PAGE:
High Blood Pressure ProjectPresentation Transcript
High Blood Pressures Effect on CVD By: Tracy Heffernan Meghan Vadeboncoeur Jake Richards Stephanie Sailor Dylan Frisbie Dexter Castro Brian Dubuc Miranda Elkanich
High Blood Pressure
Well first, blood pressure is the force of blood against your arteries and the force at which your heart pumps your blood through your arteries.
High blood pressure, or Hypertension, is when your blood pressure is abnormally high. Usually exceeding 140 over 90 mmHg (millimeters of Mercury).
Some complications caused by High Blood Pressure are Stroke, Atherosclerosis, Heart Attack, Congestive Heart Failure, and Kidney Failure.
Atherosclerosis Atherosclerosis is a condition in which a type of plaque is collected on the walls of arteries. It occurs when a large amount of fat, cholesterol, and other substances build up in the walls of the arteries. When plaque builds up, it can slow or block of the flow of blood through the artery and can cause damage to the organs, coronary heart disease, heart attack, stroke, loss of blood to limbs, Angina Pectoris, or a pulmonary embolism.
Different Kinds of Blood Pressure
Diastolic Pressure is the pressure on the heart and blood vessels when the heart relaxes and allows blood to fill its ventricles or cavities.
Systolic Pressure is the pressure on the heart and blood vessels when the heart contracts and pumps blood throughout the body.
The combination of Diastolic Pressure and Systolic Pressure is what creates the measurement of Blood Pressure (120/80 is healthy, 120 being the Systolic Pressure and 80 being the Diastolic Pressure).
How is Diabetes Related to High Blood Pressure?
Diabetes is when you have too much glucose in your blood stream.
Glucose is the sugar in your bloodstream that is absorbed by your cells. Glucose is in all food and is the energy that lets you get up in the morning.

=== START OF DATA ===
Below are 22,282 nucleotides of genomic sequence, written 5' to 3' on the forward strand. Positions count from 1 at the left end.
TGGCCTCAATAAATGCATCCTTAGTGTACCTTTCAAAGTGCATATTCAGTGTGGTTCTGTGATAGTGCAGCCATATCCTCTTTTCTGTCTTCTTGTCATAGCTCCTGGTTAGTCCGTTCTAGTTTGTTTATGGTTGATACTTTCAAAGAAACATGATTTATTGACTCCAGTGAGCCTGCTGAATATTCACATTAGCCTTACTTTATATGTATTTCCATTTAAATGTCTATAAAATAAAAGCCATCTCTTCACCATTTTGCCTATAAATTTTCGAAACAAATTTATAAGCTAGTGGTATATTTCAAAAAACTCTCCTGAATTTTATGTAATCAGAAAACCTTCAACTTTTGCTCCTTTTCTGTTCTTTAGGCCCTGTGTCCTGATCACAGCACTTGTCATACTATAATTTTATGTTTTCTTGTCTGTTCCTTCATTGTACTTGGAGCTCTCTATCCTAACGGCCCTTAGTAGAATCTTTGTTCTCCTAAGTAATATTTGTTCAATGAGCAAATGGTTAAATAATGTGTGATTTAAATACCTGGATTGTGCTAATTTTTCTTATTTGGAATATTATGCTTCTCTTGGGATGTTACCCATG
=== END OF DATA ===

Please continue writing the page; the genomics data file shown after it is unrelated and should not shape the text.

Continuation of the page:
Diabetes doesn't so much affect High Blood Pressure as High Blood Pressure affects Diabetes; most people who have Diabetes have High Blood Pressure.
Prevention of Pre-Hypertension
There are many drugs that can lower high blood pressure. Some rid the body of excess fluids and salt. Others reduce the heart rate and blood pressure by allowing the walls of the blood vessels to widen.
People with prehypertension and high blood pressure should:
follow the advice of their doctor
stay on their medication and follow all instructions
lose weight if overweight
eat heart healthy foods and
Adults should get at least 30 minutes of moderate aerobic exercise most days of the week. (Children need at least 60 minutes a day.) Doing less than this will lower your health benefits. Moderate aerobic exercise is generally defined as requiring about as much energy as walking 2 miles in 30 minutes.
High blood pressure is one of the most common risk factors for heart disease.
When blood pressure goes up, the heart has to work harder than normal. This puts the heart and the blood vessels under a strain. If high blood pressure is not treated, the heart will have to work even harder to pump enough blood and oxygen to meet the body's needs. The heart enlarges when it is forced to work harder than normal for a long time. An enlarged heart may have a hard time meeting the demands put on it.
Having high cholesterol means that you have too much cholesterol in your blood and cholesterol collects on the walls of arteries. The more cholesterol on the artery walls, the more pressure from the flow of blood there is which is known to be high blood pressure. High cholesterol makes it so there is more of a risk of high blood pressure which makes larger, more dangerous problems.
Risk Factors of High Blood Pressure
In conclusion High Blood Pressure is unfortunate to have.